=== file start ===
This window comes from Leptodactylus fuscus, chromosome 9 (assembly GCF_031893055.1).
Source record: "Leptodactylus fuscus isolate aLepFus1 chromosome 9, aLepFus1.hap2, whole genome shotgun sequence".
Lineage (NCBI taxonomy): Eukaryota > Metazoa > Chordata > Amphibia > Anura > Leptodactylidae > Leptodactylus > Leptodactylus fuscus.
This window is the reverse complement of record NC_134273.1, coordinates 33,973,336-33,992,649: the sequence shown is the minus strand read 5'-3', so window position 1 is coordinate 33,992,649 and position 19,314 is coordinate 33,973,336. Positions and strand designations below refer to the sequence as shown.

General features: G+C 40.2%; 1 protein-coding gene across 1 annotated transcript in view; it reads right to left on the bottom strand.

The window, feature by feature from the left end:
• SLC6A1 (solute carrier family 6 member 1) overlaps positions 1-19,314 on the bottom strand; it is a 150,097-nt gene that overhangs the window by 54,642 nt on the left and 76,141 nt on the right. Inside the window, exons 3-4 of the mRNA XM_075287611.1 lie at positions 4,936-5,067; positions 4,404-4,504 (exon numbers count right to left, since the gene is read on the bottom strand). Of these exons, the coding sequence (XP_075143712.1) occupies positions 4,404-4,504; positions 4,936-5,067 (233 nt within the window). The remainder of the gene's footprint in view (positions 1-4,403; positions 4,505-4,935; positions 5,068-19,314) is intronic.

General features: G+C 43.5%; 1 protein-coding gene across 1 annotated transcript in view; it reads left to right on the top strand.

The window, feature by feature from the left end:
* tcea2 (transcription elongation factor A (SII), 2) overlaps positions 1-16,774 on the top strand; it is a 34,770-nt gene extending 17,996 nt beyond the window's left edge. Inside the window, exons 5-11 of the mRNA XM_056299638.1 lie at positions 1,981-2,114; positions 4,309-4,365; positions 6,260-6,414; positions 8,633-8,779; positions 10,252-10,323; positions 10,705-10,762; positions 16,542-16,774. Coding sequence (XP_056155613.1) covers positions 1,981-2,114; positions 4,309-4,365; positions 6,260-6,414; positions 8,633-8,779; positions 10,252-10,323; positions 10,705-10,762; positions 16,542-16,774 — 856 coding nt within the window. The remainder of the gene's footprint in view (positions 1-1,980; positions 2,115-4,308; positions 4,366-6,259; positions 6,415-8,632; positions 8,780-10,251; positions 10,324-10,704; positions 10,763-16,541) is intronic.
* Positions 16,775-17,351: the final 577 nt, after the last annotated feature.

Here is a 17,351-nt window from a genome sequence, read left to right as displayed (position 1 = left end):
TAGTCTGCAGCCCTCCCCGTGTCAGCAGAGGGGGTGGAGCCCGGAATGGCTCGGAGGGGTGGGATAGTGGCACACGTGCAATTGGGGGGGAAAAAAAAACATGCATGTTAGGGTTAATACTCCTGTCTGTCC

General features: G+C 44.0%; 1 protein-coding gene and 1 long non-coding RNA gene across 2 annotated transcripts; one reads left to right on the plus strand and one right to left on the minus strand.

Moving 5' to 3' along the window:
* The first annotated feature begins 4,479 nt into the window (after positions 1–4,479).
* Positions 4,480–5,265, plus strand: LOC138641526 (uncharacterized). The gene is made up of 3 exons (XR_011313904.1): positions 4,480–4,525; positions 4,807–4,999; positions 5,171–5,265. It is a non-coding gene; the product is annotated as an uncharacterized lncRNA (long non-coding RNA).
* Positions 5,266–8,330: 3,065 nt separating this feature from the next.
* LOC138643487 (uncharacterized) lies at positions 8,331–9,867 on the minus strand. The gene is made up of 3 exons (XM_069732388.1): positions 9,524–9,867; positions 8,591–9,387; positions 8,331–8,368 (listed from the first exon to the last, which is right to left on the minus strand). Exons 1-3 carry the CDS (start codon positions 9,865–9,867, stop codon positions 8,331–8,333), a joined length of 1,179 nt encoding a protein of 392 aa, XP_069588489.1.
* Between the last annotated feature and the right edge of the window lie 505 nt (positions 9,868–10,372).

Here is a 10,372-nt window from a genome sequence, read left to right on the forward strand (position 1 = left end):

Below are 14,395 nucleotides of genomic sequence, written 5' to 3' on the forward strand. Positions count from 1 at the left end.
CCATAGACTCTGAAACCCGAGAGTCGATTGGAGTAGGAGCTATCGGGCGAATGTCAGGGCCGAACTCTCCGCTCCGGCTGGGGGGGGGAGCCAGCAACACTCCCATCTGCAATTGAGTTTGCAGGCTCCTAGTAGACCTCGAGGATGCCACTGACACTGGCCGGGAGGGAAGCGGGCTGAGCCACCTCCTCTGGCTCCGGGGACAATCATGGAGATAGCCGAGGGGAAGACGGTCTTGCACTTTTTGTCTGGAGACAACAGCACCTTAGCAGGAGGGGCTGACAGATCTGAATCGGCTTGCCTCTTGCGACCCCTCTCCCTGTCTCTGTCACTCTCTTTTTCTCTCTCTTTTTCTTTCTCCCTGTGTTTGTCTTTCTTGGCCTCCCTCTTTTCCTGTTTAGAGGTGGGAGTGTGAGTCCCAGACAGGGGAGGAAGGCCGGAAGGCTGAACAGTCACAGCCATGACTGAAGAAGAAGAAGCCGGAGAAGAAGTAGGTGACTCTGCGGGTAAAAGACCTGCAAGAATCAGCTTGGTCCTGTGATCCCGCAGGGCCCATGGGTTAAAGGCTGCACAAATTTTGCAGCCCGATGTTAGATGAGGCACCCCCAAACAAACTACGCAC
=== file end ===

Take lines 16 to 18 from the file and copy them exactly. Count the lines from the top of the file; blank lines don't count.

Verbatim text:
* The first annotated feature begins 4,479 nt into the window (after positions 1–4,479).
* Positions 4,480–5,265, plus strand: LOC138641526 (uncharacterized). The gene is made up of 3 exons (XR_011313904.1): positions 4,480–4,525; positions 4,807–4,999; positions 5,171–5,265. It is a non-coding gene; the product is annotated as an uncharacterized lncRNA (long non-coding RNA).
* Positions 5,266–8,330: 3,065 nt separating this feature from the next.